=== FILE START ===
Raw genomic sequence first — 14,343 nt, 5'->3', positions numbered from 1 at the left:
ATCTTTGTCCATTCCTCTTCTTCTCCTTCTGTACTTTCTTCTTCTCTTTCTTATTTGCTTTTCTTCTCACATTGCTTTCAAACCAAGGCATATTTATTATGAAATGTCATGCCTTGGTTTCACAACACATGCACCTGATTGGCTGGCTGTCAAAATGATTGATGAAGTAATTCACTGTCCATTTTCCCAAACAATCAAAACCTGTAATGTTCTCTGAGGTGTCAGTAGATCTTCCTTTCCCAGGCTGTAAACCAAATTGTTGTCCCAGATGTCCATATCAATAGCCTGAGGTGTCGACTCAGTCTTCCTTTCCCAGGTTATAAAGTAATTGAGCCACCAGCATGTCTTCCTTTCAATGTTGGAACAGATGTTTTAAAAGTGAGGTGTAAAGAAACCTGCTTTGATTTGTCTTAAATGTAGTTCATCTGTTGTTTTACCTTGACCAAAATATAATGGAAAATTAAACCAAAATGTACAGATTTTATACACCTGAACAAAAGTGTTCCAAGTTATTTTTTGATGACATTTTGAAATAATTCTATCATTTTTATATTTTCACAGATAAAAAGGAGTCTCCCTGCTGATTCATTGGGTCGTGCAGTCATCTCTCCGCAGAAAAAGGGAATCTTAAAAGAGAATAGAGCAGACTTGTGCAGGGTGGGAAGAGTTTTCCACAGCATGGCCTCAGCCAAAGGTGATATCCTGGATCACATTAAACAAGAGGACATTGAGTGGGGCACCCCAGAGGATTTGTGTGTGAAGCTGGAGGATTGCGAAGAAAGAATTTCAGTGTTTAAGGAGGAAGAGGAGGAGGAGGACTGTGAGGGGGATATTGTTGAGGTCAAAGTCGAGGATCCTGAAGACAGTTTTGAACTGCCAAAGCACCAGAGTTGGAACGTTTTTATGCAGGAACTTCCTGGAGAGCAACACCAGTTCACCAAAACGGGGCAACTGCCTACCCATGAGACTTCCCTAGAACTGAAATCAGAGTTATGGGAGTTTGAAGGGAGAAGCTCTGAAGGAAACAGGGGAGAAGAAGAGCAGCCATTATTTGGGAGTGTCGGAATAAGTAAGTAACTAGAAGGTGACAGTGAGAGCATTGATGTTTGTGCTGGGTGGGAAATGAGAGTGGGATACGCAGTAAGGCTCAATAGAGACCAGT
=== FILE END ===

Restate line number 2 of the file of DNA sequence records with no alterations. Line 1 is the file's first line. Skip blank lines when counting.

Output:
ATCTTTGTCCATTCCTCTTCTTCTCCTTCTGTACTTTCTTCTTCTCTTTCTTATTTGCTTTTCTTCTCACATTGCTTTCAAACCAAGGCATATTTATTATGAAATGTCATGCCTTGGTTTCACAACACATGCACCTGATTGGCTGGCTGTCAAAATGATTGATGAAGTAATTCACTGTCCATTTTCCCAAACAATCAAAACCTGTAATGTTCTCTGAGGTGTCAGTAGATCTTCCTTTCCCAGGCTGTAAACCAAATTGTTGTCCCAGATGTCCATATCAATAGCCTGAGGTGTCGACTCAGTCTTCCTTTCCCAGGTTATAAAGTAATTGAGCCACCAGCATGTCTTCCTTTCAATGTTGGAACAGATGTTTTAAAAGTGAGGTGTAAAGAAACCTGCTTTGATTTGTCTTAAATGTAGTTCATCTGTTGTTTTACCTTGACCAAAATATAATGGAAAATTAAACCAAAATGTACAGATTTTATACACCTGAACAAAAGTGTTCCAAGTTATTTTTTGATGACATTTTGAAATAATTCTATCATTTTTATATTTTCACAGATAAAAAGGAGTCTCCCTGCTGATTCATTGGGTCGTGCAGTCATCTCTCCGCAGAAAAAGGGAATCTTAAAAGAGAATAGAGCAGACTTGTGCAGGGTGGGAAGAGTTTTCCACAGCATGGCCTCAGCCAAAGGTGATATCCTGGATCACATTAAACAAGAGGACATTGAGTGGGGCACCCCAGAGGATTTGTGTGTGAAGCTGGAGGATTGCGAAGAAAGAATTTCAGTGTTTAAGGAGGAAGAGGAGGAGGAGGACTGTGAGGGGGATATTGTTGAGGTCAAAGTCGAGGATCCTGAAGACAGTTTTGAACTGCCAAAGCACCAGAGTTGGAACGTTTTTATGCAGGAACTTCCTGGAGAGCAACACCAGTTCACCAAAACGGGGCAACTGCCTACCCATGAGACTTCCCTAGAACTGAAATCAGAGTTATGGGAGTTTGAAGGGAGAAGCTCTGAAGGAAACAGGGGAGAAGAAGAGCAGCCATTATTTGGGAGTGTCGGAATAAGTAAGTAACTAGAAGGTGACAGTGAGAGCATTGATGTTTGTGCTGGGTGGGAAATGAGAGTGGGATACGCAGTAAGGCTCAATAGAGACCAGT